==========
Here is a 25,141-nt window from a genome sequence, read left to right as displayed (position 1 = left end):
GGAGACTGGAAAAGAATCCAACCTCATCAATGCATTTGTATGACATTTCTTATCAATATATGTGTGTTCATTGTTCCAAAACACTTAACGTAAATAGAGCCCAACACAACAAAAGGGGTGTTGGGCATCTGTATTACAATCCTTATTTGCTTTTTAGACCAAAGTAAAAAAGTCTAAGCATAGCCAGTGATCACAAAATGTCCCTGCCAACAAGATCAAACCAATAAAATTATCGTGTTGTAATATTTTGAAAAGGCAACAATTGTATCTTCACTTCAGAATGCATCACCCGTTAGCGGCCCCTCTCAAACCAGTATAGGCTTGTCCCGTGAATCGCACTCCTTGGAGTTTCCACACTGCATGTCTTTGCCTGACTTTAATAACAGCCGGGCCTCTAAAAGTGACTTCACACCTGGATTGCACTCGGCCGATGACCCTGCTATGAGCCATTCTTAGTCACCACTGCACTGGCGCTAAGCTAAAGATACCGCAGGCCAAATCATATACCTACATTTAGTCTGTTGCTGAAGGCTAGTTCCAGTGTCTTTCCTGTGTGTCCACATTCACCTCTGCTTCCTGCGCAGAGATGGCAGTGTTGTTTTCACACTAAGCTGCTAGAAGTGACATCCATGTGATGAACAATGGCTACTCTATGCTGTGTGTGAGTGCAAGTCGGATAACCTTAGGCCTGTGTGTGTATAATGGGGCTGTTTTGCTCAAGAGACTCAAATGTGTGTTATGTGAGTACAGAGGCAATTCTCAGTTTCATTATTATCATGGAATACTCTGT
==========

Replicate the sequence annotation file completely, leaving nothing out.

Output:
Here is a 25,141-nt window from a genome sequence, read left to right as displayed (position 1 = left end):
GGAGACTGGAAAAGAATCCAACCTCATCAATGCATTTGTATGACATTTCTTATCAATATATGTGTGTTCATTGTTCCAAAACACTTAACGTAAATAGAGCCCAACACAACAAAAGGGGTGTTGGGCATCTGTATTACAATCCTTATTTGCTTTTTAGACCAAAGTAAAAAAGTCTAAGCATAGCCAGTGATCACAAAATGTCCCTGCCAACAAGATCAAACCAATAAAATTATCGTGTTGTAATATTTTGAAAAGGCAACAATTGTATCTTCACTTCAGAATGCATCACCCGTTAGCGGCCCCTCTCAAACCAGTATAGGCTTGTCCCGTGAATCGCACTCCTTGGAGTTTCCACACTGCATGTCTTTGCCTGACTTTAATAACAGCCGGGCCTCTAAAAGTGACTTCACACCTGGATTGCACTCGGCCGATGACCCTGCTATGAGCCATTCTTAGTCACCACTGCACTGGCGCTAAGCTAAAGATACCGCAGGCCAAATCATATACCTACATTTAGTCTGTTGCTGAAGGCTAGTTCCAGTGTCTTTCCTGTGTGTCCACATTCACCTCTGCTTCCTGCGCAGAGATGGCAGTGTTGTTTTCACACTAAGCTGCTAGAAGTGACATCCATGTGATGAACAATGGCTACTCTATGCTGTGTGTGAGTGCAAGTCGGATAACCTTAGGCCTGTGTGTGTATAATGGGGCTGTTTTGCTCAAGAGACTCAAATGTGTGTTATGTGAGTACAGAGGCAATTCTCAGTTTCATTATTATCATGGAATACTCTGT